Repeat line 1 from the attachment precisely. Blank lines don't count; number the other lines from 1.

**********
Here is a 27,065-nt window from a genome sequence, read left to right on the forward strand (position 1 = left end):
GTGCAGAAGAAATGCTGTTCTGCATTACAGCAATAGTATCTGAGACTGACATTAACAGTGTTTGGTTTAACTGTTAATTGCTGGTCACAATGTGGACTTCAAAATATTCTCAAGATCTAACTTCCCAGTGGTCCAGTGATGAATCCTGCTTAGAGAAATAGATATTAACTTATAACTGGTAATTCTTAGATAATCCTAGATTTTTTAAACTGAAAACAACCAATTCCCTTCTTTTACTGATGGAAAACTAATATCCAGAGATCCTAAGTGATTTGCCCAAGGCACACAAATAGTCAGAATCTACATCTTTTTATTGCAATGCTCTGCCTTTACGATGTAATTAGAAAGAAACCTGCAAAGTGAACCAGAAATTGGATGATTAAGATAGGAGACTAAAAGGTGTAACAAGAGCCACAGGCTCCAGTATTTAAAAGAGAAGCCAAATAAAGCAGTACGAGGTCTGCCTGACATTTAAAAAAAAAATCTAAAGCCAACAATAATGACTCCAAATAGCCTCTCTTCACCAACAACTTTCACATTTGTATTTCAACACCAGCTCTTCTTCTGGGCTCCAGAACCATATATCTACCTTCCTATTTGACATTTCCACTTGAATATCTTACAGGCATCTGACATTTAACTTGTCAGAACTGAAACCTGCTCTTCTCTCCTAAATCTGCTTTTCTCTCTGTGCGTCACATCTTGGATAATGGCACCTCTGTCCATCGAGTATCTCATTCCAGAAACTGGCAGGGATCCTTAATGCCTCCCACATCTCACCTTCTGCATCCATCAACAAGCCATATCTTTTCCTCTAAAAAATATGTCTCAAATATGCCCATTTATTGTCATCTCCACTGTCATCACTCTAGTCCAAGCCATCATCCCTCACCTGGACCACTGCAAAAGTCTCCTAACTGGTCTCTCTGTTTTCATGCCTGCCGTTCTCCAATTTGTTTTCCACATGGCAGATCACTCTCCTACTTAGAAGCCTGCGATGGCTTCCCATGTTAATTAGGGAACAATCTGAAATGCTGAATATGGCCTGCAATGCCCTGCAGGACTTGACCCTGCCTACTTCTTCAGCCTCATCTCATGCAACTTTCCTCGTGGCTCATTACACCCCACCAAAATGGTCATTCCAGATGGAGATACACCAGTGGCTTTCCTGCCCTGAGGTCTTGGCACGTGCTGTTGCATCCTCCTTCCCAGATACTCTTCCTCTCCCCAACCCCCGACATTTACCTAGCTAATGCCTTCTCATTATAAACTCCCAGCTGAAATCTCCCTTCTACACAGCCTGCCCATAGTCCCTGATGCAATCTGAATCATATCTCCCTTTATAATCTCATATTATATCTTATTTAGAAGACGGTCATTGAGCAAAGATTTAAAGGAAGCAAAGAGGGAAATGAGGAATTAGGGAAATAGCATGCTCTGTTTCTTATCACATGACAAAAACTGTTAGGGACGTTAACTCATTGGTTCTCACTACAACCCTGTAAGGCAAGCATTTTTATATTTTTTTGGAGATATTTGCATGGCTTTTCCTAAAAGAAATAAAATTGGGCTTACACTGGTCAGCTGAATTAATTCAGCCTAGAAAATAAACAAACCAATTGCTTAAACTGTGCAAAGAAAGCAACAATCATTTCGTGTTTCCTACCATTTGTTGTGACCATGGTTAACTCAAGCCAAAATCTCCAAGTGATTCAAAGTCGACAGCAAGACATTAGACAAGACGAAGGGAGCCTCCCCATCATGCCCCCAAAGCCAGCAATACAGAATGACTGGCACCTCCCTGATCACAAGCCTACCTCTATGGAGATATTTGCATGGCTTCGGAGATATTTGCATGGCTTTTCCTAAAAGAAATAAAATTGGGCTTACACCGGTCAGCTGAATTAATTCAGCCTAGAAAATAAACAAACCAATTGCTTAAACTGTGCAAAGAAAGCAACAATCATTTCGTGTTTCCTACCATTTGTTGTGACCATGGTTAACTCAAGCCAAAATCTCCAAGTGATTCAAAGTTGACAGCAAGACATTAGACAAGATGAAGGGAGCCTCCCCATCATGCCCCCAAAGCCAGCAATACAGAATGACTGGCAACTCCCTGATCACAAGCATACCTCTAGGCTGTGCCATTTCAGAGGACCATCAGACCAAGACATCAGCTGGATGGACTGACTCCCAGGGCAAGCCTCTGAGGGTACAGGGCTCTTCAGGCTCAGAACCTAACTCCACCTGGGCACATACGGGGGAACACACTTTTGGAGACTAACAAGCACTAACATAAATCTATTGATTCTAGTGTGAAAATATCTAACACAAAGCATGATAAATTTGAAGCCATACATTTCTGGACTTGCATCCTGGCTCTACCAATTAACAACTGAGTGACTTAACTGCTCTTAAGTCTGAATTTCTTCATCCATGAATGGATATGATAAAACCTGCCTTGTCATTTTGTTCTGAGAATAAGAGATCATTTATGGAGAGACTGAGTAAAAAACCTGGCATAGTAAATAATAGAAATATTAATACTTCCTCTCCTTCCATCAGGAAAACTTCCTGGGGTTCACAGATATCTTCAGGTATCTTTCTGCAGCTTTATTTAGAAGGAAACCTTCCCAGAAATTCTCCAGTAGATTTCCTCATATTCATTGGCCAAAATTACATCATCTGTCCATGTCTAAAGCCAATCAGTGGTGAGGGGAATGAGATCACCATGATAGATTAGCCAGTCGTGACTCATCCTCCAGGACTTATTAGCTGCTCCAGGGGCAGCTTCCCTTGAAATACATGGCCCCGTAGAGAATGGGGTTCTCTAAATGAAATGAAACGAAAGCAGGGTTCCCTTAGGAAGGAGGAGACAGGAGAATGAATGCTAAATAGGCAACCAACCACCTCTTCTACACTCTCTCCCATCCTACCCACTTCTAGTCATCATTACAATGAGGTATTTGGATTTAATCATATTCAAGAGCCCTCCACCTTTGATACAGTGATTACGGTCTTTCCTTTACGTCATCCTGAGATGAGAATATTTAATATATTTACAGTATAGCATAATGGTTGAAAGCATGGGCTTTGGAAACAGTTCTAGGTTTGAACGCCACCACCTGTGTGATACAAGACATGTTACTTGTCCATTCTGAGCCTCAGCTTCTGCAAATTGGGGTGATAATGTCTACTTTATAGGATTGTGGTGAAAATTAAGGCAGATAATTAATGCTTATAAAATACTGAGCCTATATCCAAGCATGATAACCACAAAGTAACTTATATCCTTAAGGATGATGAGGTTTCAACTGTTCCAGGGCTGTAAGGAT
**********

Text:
Here is a 27,065-nt window from a genome sequence, read left to right on the forward strand (position 1 = left end):